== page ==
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Wednesday, December 13, 2024
By Dr. Steven Taylor

Via Rodriguez upsets incumbent Bonilla:

Former Congressman Ciro Rodriguez completed a stunning political turnaround Tuesday with an upset win over incumbent Republican Henry Bonilla that topped off the Democratic takeover of Congress.

Rodriguez overcame a huge financial disadvantage with the help of national party officials, who overhauled his campaign and spent aggressively on his behalf.

Bonilla, a 14-year incumbent, phoned Rodriguez to concede at about 9 p.m.

The seat in question is Texas 23.

Why the results now?

 Tuesday’s runoff stemmed from the U.S. Supreme Court’s ruling last June that Texas Republican leaders breached the Voting Rights Act by slicing 100,000 Hispanics from the district in their 2024 remap. A three-judge panel answered by removing several largely Anglo Hill Country counties and pulling heavily Hispanic South Bexar County into the district.

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Monday, December 4, 2024
By Dr. Steven Taylor

Chavez wins re-election by a wide margin

With 78 percent of voting stations reporting, Chavez had 61 percent of the vote, to 38 percent for Rosales.

Chavez has won a loyal following among the poor through multibillion-dollar social programs including subsidized food, free university education and cash benefits for single mothers.

He’s been quite the petro-populist.

The result is hardly a surprise, except perhaps to the most optimistic of Rosales supporters.

Here’s the Miami Herald version of the story: Chávez easily wins fourth term

President Hugo Chávez won his fourth presidential bid in eight years on Sunday, defeating career politician Manuel Rosales and boosting his ‘’21st Century Socialism,'’ which includes widespread social projects, increasing relations with countries such as Cuba and Iran, and diminishing relations with the United States.

The National Electoral Council, or CNE, announced at 9 p.m. EST that Chávez had received 61 percent of the vote and Rosales 38 percent, with 78 percent of the votes counted.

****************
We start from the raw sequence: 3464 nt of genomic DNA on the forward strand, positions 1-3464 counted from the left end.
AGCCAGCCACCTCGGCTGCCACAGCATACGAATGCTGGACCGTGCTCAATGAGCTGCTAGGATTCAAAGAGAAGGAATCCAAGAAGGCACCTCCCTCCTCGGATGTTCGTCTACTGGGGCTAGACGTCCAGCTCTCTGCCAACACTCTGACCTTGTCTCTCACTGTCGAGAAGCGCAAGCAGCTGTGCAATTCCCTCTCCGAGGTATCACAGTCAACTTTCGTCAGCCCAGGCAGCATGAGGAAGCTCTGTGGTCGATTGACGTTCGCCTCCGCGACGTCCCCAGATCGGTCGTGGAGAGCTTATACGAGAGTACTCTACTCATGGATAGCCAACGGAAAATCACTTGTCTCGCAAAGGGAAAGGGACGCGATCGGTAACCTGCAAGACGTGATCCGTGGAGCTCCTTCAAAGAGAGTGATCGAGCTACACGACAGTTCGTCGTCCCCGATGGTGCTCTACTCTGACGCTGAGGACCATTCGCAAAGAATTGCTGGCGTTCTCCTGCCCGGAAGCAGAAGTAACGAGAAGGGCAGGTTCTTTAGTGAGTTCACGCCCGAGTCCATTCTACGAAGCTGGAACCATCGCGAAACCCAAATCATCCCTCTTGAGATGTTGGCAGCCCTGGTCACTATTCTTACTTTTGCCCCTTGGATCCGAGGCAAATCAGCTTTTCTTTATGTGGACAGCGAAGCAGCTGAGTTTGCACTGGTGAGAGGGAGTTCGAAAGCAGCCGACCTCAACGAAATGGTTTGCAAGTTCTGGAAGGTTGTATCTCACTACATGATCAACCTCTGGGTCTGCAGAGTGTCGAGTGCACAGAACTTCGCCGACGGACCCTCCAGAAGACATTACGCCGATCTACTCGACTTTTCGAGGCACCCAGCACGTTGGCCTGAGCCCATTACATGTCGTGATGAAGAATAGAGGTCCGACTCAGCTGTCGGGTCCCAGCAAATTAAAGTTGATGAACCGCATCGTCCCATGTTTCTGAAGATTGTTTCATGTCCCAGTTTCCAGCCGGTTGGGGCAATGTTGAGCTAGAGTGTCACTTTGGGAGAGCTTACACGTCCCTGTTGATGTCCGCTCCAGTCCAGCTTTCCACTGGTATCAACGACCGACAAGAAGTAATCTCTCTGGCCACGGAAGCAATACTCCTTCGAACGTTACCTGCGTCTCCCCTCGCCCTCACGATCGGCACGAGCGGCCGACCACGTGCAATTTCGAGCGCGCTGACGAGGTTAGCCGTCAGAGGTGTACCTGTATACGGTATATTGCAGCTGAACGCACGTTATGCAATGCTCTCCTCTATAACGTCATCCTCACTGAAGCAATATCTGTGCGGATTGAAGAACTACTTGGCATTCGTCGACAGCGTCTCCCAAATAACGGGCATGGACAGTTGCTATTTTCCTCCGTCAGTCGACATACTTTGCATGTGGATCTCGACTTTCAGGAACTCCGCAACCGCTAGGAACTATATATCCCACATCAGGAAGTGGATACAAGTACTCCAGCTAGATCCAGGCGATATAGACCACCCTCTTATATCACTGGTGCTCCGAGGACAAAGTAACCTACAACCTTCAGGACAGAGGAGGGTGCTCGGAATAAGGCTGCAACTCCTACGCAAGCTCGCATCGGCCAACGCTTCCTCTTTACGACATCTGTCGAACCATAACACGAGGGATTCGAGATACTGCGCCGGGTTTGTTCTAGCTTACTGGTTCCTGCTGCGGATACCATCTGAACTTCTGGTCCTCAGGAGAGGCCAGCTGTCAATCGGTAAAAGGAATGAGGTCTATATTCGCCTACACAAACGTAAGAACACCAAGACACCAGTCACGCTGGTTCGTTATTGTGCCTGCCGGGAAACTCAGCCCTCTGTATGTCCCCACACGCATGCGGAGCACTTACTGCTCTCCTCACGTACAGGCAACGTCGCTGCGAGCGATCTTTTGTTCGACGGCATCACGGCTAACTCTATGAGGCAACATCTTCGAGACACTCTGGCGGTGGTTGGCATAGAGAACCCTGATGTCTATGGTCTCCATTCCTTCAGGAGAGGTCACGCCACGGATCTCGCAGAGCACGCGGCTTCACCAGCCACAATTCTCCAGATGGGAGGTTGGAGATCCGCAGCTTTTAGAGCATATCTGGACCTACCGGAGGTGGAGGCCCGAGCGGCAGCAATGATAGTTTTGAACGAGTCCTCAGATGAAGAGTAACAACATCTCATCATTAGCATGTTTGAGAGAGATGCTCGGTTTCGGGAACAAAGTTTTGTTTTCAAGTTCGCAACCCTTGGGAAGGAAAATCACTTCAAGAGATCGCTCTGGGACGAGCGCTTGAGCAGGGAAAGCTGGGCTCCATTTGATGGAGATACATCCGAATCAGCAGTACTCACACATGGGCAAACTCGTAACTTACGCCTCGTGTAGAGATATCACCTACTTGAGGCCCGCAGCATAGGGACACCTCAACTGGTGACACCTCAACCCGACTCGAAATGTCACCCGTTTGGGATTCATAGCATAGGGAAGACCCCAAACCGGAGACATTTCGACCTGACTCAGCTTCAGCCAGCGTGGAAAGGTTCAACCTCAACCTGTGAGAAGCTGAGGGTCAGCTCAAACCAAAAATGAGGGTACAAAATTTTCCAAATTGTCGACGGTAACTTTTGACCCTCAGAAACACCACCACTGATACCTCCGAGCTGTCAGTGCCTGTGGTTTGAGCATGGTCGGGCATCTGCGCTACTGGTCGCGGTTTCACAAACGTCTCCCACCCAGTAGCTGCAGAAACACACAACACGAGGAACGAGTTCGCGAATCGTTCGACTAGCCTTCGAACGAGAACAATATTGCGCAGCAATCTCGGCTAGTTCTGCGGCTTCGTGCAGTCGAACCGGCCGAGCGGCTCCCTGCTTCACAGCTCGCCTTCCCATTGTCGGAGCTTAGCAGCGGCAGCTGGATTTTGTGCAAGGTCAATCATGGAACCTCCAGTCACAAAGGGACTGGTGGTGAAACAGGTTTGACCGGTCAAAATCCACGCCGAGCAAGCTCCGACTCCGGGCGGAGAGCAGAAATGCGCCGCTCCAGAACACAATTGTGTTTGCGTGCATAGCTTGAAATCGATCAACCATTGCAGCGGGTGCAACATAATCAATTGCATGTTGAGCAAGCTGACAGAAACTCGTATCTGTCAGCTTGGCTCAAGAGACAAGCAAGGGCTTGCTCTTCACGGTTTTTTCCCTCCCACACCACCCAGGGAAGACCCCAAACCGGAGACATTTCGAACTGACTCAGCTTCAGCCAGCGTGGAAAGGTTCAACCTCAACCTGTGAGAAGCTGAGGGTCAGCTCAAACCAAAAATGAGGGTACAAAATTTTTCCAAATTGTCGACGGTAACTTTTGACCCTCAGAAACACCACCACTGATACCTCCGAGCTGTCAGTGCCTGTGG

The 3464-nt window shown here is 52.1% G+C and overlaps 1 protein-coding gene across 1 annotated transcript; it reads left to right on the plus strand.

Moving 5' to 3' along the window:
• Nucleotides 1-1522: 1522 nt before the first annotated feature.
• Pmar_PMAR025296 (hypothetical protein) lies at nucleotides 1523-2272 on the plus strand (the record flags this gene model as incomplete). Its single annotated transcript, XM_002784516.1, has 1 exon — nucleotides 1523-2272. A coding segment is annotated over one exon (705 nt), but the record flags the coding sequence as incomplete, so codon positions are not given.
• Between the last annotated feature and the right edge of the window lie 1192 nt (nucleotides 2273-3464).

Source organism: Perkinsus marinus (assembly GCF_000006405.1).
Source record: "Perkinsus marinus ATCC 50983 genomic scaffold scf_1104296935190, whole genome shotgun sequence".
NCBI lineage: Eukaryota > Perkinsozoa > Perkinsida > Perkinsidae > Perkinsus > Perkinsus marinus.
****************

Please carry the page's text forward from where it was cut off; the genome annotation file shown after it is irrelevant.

The victory was greeted with fireworks, small parades, dancing and chants of ‘’Uh, Ah, Chávez no se va!'’ — Chávez will not go — throughout a rain-soaked Caracas.

For anyone not familiar with the political career of Chávez should read the Herald piece, as it provides a decent synopsis.

The NYT report on the event is here: Chávez Wins Easily in Venezuela, Showing Wide Support

Publius Pundit has photos, commentary and links.

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Filed under: US Politics, Latin America, Elections: 2024 | Comments/Trackbacks (4) | | Show Comments here
Sunday, September 3, 2024
By Dr. Steven Taylor

On a two-fer Sunday, here’s another piece from me from today’s Press-Register:

State Democratic Party narrowly avoids electoral shame
Sunday, September 03, 2024
Special to the Press-Register

The Democratic Executive Committee recently avoided a public relations nightmare, and — more important — also righted an injustice that had been made by a lower-level party committee days before. But the closeness of the vote (95-87) suggests that there is an unsettlingly large number of party leaders who would have preferred to stick with the unjust outcome.

The issue at hand was the primary for Alabama State House District 54, which pitted Gaynell Hendricks, an African-American, against Patricia Todd, a lesbian, for the party’s nomination for an open seat.

It should have been a win-win for state Democrats: The district had no Republican candidate, so the seat was as safe as it could be.

However, because the primary itself was for all practical purposes the actual election, the stakes were high and things got nasty.


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Filed under: My Columns, Alabama Politics, Elections: 2024 | Comments/Trackbacks (1) | | Show Comments here